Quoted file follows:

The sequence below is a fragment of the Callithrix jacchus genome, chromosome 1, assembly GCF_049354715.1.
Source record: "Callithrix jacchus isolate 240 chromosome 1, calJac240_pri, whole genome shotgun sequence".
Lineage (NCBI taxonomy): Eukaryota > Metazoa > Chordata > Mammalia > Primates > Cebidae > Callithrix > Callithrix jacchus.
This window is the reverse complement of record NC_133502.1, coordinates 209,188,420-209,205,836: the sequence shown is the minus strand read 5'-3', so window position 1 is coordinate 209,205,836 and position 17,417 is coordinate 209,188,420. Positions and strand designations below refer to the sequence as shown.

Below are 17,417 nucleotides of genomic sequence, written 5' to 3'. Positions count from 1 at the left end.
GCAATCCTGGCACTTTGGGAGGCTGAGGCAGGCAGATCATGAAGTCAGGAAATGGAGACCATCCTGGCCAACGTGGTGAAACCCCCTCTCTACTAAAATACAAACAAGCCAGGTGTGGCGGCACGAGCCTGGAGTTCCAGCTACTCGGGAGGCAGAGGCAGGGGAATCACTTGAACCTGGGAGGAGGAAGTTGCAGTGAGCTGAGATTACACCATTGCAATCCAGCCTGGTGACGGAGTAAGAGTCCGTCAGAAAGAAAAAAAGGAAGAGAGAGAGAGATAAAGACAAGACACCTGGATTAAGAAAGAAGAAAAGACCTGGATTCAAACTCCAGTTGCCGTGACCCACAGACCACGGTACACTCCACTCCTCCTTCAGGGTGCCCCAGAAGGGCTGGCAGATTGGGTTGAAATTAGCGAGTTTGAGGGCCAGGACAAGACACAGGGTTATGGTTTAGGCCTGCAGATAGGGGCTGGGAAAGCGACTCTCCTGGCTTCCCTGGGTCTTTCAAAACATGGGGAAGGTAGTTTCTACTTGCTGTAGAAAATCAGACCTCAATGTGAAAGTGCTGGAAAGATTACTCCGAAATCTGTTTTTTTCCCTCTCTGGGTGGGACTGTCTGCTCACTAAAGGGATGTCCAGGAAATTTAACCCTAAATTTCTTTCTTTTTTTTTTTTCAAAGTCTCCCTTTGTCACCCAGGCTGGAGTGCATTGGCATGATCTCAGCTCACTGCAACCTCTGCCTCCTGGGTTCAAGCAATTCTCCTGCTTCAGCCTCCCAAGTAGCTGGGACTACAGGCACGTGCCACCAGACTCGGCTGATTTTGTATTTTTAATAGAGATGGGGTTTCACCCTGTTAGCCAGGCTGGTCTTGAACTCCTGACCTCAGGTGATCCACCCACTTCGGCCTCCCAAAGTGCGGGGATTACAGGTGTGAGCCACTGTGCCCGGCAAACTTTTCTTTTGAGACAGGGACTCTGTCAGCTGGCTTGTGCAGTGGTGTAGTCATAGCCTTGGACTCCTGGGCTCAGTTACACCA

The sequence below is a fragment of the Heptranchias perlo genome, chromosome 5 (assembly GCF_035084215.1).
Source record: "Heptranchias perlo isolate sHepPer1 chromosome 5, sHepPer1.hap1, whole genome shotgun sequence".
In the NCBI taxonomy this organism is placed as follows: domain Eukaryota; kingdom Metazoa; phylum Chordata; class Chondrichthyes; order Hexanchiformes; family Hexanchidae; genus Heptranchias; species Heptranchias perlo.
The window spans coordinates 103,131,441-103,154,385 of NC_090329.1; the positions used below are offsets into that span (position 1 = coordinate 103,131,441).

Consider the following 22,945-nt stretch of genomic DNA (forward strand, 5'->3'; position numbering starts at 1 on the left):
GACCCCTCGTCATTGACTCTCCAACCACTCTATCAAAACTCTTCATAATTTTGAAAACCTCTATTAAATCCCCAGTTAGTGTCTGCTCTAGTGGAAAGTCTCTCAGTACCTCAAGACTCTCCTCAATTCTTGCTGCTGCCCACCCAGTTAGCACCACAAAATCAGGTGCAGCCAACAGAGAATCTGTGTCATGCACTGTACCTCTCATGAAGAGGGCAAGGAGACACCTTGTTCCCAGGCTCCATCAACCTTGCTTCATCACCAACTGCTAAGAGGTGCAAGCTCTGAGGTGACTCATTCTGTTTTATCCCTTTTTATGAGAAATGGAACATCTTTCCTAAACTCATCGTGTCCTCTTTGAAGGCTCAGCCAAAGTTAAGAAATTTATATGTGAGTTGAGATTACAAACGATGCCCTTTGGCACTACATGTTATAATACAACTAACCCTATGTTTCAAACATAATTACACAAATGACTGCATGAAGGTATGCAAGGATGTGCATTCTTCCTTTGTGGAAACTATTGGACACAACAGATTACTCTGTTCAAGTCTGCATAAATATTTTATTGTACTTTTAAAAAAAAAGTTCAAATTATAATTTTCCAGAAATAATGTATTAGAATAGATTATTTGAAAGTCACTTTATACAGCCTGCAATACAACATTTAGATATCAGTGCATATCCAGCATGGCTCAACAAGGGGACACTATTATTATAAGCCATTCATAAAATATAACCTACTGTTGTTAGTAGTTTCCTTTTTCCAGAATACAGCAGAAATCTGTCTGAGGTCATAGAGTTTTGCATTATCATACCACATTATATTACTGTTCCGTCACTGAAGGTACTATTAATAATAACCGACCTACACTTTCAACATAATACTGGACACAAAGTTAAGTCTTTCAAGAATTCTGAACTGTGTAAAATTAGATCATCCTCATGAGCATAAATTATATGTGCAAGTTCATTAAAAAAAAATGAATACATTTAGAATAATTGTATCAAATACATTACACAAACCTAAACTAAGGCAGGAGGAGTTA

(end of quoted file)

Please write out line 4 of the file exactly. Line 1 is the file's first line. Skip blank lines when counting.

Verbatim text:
This window is the reverse complement of record NC_133502.1, coordinates 209,188,420-209,205,836: the sequence shown is the minus strand read 5'-3', so window position 1 is coordinate 209,205,836 and position 17,417 is coordinate 209,188,420. Positions and strand designations below refer to the sequence as shown.